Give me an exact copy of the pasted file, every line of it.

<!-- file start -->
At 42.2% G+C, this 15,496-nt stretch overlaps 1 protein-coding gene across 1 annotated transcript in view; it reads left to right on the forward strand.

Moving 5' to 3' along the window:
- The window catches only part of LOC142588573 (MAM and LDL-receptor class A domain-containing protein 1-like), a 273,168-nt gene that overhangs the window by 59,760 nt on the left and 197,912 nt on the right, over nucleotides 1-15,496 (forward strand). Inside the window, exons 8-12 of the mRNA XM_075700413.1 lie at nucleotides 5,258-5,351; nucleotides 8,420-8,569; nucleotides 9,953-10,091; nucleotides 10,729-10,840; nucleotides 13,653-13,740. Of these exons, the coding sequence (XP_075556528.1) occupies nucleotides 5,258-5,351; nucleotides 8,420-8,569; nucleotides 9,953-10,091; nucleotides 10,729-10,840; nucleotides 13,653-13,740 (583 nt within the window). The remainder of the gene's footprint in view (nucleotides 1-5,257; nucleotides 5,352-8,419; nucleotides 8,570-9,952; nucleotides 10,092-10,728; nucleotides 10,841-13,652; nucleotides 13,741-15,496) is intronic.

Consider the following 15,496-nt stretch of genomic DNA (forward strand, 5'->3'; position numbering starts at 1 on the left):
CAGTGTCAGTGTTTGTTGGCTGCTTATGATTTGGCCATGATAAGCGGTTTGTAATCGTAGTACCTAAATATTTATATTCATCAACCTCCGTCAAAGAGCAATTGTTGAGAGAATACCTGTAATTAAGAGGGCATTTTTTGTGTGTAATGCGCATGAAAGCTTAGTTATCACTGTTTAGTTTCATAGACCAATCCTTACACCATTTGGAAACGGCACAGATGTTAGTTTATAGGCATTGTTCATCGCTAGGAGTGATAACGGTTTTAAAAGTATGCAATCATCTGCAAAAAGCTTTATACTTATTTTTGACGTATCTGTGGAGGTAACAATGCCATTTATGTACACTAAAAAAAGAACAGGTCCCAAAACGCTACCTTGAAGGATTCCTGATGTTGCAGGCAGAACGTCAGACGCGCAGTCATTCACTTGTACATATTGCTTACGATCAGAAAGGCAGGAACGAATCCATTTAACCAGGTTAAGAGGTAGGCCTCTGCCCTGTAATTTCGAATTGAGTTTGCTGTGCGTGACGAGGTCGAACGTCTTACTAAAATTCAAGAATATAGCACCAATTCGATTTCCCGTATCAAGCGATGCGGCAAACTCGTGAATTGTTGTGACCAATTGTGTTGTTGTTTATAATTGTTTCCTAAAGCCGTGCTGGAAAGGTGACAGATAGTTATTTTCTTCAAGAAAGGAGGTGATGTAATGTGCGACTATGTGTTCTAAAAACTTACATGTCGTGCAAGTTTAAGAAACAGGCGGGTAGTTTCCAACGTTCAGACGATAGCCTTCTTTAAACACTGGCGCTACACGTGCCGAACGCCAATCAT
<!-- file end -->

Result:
At 42.2% G+C, this 15,496-nt stretch overlaps 1 protein-coding gene across 1 annotated transcript in view; it reads left to right on the forward strand.

Moving 5' to 3' along the window:
- The window catches only part of LOC142588573 (MAM and LDL-receptor class A domain-containing protein 1-like), a 273,168-nt gene that overhangs the window by 59,760 nt on the left and 197,912 nt on the right, over nucleotides 1-15,496 (forward strand). Inside the window, exons 8-12 of the mRNA XM_075700413.1 lie at nucleotides 5,258-5,351; nucleotides 8,420-8,569; nucleotides 9,953-10,091; nucleotides 10,729-10,840; nucleotides 13,653-13,740. Of these exons, the coding sequence (XP_075556528.1) occupies nucleotides 5,258-5,351; nucleotides 8,420-8,569; nucleotides 9,953-10,091; nucleotides 10,729-10,840; nucleotides 13,653-13,740 (583 nt within the window). The remainder of the gene's footprint in view (nucleotides 1-5,257; nucleotides 5,352-8,419; nucleotides 8,570-9,952; nucleotides 10,092-10,728; nucleotides 10,841-13,652; nucleotides 13,741-15,496) is intronic.

Consider the following 15,496-nt stretch of genomic DNA (forward strand, 5'->3'; position numbering starts at 1 on the left):
CAGTGTCAGTGTTTGTTGGCTGCTTATGATTTGGCCATGATAAGCGGTTTGTAATCGTAGTACCTAAATATTTATATTCATCAACCTCCGTCAAAGAGCAATTGTTGAGAGAATACCTGTAATTAAGAGGGCATTTTTTGTGTGTAATGCGCATGAAAGCTTAGTTATCACTGTTTAGTTTCATAGACCAATCCTTACACCATTTGGAAACGGCACAGATGTTAGTTTATAGGCATTGTTCATCGCTAGGAGTGATAACGGTTTTAAAAGTATGCAATCATCTGCAAAAAGCTTTATACTTATTTTTGACGTATCTGTGGAGGTAACAATGCCATTTATGTACACTAAAAAAAGAACAGGTCCCAAAACGCTACCTTGAAGGATTCCTGATGTTGCAGGCAGAACGTCAGACGCGCAGTCATTCACTTGTACATATTGCTTACGATCAGAAAGGCAGGAACGAATCCATTTAACCAGGTTAAGAGGTAGGCCTCTGCCCTGTAATTTCGAATTGAGTTTGCTGTGCGTGACGAGGTCGAACGTCTTACTAAAATTCAAGAATATAGCACCAATTCGATTTCCCGTATCAAGCGATGCGGCAAACTCGTGAATTGTTGTGACCAATTGTGTTGTTGTTTATAATTGTTTCCTAAAGCCGTGCTGGAAAGGTGACAGATAGTTATTTTCTTCAAGAAAGGAGGTGATGTAATGTGCGACTATGTGTTCTAAAAACTTACATGTCGTGCAAGTTTAAGAAACAGGCGGGTAGTTTCCAACGTTCAGACGATAGCCTTCTTTAAACACTGGCGCTACACGTGCCGAACGCCAATCAT